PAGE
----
An intelligent, engaging novel about a deeply obscure rock musician and his troubled, devoted sister.
Dana Spiotta won deserved praise for her 2006 novel, "Eat the Document," a morally complex book centered on two Vietnam-era radicals, one of whose offspring favors the sort of hard-to-find rock albums that turn fans into evangelists, spreading the word along with homemade tapes (though not too far, the work's obscurity being part of the fun). Spiotta's new novel, "Stone Arabia," concerns an eccentric rocker whose would-be cult favorites can't claim a proper cult. Nik Worth enjoyed modest success on the L.A. late-'70s club scene, and has since made dozens of home-recorded, self-released albums. His audience could now be counted with one mittened hand.
The book is mainly set in the first half of 2004, as Nik approaches 50, the years betraying his open-door policy toward drugs and alcohol. He nevertheless soldiers on obsessively and without self-pity, documenting his anti-career in "The Chronicles," an extensive series of scrapbooks containing self-authored (though not always self-aggrandizing) reviews, notes and scholarship in which Nik is a reclusive, million-selling legend.
Denise is Nik's younger sister, a divorcée with a pleasant but loveless new relationship, a dull job, a mother in rapid mental decline and a growing debt to match her growing tearfulness. For decades she's been Nik's biggest fan. To her, Nik is closer to an unsung genius than an undeterred also-ran, and her emotional and financial support is steadfast despite her brother's narcissism and dissipation.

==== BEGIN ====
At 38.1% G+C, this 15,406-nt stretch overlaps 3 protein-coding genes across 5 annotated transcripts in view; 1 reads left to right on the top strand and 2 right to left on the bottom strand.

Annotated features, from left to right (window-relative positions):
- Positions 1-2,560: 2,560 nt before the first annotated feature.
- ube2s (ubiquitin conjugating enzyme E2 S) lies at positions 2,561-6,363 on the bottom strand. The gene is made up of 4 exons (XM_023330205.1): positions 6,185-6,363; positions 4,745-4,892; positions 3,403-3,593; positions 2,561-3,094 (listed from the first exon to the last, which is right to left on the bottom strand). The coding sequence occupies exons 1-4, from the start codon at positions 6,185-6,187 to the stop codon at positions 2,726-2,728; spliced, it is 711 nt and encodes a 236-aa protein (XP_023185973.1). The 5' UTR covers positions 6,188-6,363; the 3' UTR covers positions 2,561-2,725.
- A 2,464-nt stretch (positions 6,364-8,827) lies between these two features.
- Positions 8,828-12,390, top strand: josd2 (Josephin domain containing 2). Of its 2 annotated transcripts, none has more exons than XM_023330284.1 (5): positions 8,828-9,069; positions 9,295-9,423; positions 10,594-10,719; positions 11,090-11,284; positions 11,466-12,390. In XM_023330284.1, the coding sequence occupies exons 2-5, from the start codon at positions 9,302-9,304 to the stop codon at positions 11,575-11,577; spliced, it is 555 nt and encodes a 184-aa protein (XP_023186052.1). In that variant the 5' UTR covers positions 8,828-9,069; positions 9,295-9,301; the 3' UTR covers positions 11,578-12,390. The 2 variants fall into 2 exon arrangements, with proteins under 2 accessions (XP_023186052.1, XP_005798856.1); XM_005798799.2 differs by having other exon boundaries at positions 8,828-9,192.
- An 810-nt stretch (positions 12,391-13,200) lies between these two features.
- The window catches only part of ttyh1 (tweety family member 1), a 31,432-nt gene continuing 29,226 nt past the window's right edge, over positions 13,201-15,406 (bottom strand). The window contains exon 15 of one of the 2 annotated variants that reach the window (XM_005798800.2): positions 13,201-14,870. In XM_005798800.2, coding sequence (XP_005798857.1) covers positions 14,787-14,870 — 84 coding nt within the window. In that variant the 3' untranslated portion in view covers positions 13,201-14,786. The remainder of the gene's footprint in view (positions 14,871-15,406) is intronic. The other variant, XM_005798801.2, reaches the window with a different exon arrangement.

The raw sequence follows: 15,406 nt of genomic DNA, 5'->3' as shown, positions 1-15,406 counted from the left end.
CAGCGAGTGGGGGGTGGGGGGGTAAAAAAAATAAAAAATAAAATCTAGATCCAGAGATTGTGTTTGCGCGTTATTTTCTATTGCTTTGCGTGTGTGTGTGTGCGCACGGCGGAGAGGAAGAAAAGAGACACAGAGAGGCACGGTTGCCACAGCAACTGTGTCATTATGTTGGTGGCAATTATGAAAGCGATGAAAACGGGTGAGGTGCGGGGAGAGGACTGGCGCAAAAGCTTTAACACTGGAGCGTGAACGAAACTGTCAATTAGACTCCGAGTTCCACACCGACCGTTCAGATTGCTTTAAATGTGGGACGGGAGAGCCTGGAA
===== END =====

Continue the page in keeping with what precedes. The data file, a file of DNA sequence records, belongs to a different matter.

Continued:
"Stone Arabia" includes excerpts from Nik's Chronicles, but most of the book is told from Denise's vantage -- both in the first and third person, with some abrupt transitions between the two. Besides being increasingly worried about (and exhausted with) Nik, Denise is experiencing what she calls "breaking events," times in which, as she puts is, she "can't quite negotiate the border between myself and the world around me." Mostly this means she becomes obsessed with news stories. It might be a sordid human-interest story, or it might be Abu Ghraib, but either way she takes on "an unhealthy correlative feeling of suffering," and fears she has "become a person whose deepest emotional moments happened vicariously."
Most everyone in this book is experiencing life at one remove or seeing it through a distorted lens: Nik has his elaborate fantasy life, Denise her medicated anxiety, their mother her probable dementia. Though the book takes place before the rise of Facebook, it speaks well to the variously phony lives many of us lead on the Internet.
This is a looser novel than "Eat the Document." That book's secrets weren't hard to guess, but Spiotta kept one wondering how the inevitable would play out, to the point that her narrative teasing at times felt forced. There's less of that here; tension builds toward the end, but "Stone Arabia" is really propelled by Spiotta's unflashy eloquence, dry wit and depth of feeling. She's an exceptional novelist, as sharp on sociopolitical history as she is on romance and family and, especially, the spaces where such things overlap.
Not every subplot and digression in "Stone Arabia" is fully realized, but the book's eschewal of neatness seems appropriate; though the writing is polished, the book has some of the idiosyncratic, improvisational feel of a great home recording. Now if only we could order the limited-edition Nik Worth boxed set.
Dylan Hicks' first novel will be published in 2012 by Coffee House Press.